Learning jazz solos by the masters can help your own playing in a whole host of ways. It allows you to analyse what makes a certain phrase sound so good, and to use the material to develop your own improvisational vocabulary.
Once you’ve learnt a solo, playing it along with the original recording will help to improve your sound and your swing feel, especially if you try to capture every detail, every inflection, every nuance.
Finally, the process of transcribing great jazz solos will do wonders for your aural skills and make you a better musician in general.
Challenging your ears – especially if you sing these solos before playing them – will only make them better, meaning that your transcribing skills will get stronger over time. It’ll also improve your ability to play by ear and you’ll become a better listener on the bandstand.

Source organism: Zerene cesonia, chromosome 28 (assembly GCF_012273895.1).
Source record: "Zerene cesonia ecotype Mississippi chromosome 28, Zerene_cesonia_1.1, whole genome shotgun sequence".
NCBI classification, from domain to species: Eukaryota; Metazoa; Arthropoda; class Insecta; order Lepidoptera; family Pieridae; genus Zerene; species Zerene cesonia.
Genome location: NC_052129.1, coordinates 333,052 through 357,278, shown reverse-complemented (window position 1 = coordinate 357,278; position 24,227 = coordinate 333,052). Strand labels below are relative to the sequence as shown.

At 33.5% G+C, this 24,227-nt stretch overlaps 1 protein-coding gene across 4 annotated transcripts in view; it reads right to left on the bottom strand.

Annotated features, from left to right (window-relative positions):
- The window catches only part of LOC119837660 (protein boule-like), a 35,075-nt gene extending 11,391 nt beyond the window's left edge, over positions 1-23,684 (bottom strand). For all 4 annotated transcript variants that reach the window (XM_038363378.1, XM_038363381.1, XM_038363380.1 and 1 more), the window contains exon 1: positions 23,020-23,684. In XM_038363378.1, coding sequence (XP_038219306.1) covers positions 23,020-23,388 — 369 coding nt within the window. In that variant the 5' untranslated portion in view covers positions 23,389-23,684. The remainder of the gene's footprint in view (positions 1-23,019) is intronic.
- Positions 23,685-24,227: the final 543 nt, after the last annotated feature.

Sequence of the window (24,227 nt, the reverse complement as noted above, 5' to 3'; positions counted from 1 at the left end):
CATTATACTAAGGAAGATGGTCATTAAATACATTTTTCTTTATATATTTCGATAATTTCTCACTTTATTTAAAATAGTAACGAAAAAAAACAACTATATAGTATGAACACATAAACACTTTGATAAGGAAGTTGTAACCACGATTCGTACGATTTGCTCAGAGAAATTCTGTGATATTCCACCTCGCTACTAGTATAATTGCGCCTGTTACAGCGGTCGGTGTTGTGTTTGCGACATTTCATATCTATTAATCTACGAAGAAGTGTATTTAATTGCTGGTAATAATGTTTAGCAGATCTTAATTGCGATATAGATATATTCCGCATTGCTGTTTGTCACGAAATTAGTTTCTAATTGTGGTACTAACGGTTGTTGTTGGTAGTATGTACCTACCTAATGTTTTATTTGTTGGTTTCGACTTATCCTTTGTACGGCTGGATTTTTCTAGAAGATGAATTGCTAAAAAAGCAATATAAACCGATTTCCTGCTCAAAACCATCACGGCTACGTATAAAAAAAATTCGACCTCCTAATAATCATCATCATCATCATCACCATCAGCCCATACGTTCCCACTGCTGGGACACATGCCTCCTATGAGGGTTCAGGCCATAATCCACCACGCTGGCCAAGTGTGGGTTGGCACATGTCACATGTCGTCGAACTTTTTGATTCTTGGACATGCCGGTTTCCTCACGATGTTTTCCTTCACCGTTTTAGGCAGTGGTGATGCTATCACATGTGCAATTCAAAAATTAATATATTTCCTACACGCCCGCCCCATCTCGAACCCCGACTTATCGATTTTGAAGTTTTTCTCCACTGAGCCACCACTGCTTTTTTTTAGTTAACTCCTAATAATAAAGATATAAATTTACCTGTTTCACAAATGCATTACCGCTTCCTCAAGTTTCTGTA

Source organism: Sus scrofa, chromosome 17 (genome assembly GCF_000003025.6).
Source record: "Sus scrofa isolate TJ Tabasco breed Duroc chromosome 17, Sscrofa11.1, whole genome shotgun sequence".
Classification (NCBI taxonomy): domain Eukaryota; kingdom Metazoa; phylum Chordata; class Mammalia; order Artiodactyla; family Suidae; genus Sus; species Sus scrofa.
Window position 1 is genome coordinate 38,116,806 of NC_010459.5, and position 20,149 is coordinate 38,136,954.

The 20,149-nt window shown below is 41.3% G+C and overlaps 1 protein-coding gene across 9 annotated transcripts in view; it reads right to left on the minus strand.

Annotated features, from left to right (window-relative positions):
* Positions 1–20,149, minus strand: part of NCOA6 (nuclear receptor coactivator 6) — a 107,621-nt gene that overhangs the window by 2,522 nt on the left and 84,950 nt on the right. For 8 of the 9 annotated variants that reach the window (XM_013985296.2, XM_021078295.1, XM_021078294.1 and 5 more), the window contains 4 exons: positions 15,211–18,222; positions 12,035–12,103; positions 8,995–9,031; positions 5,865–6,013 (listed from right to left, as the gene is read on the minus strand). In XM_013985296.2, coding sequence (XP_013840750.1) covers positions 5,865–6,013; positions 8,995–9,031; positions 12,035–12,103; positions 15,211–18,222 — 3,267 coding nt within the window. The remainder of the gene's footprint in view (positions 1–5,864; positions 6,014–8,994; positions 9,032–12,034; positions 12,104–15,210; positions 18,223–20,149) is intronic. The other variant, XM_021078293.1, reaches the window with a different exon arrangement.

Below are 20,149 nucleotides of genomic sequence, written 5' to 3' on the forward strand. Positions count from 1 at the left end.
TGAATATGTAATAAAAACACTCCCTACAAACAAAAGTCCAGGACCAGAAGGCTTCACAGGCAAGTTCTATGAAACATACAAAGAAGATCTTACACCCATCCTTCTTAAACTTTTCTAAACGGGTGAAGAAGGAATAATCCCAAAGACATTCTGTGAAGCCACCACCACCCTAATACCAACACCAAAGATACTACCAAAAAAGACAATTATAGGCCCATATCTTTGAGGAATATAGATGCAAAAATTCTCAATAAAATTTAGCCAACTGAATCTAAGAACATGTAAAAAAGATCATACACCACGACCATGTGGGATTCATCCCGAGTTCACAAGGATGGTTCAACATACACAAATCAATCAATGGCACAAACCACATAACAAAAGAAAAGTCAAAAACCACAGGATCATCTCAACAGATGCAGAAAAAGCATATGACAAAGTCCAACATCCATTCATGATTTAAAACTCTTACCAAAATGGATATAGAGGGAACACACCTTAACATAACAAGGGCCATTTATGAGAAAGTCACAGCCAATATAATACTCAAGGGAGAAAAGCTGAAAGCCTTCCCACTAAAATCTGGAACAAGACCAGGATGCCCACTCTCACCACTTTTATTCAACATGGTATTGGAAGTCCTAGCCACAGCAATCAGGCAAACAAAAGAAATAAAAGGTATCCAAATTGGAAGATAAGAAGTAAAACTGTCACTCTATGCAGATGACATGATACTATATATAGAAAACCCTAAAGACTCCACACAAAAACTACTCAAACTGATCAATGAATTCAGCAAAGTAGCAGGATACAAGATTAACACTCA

There are countless stories of great jazz musicians learning the best solos of their forefathers: bebop legend Charlie Parker famously played along with recordings of Lester Young to develop his own ground-breaking improvisational voice.
Red Garland plays Miles Davis’s solo from ‘Now’s The Time’ (from an earlier recording with Parker) back at Davis on ‘Straight No Chaser’ from the album Milestones, and there are multiple recordings of Lee Konitz & Warne Marsh playing Lester Young solos alongside their own improvisations.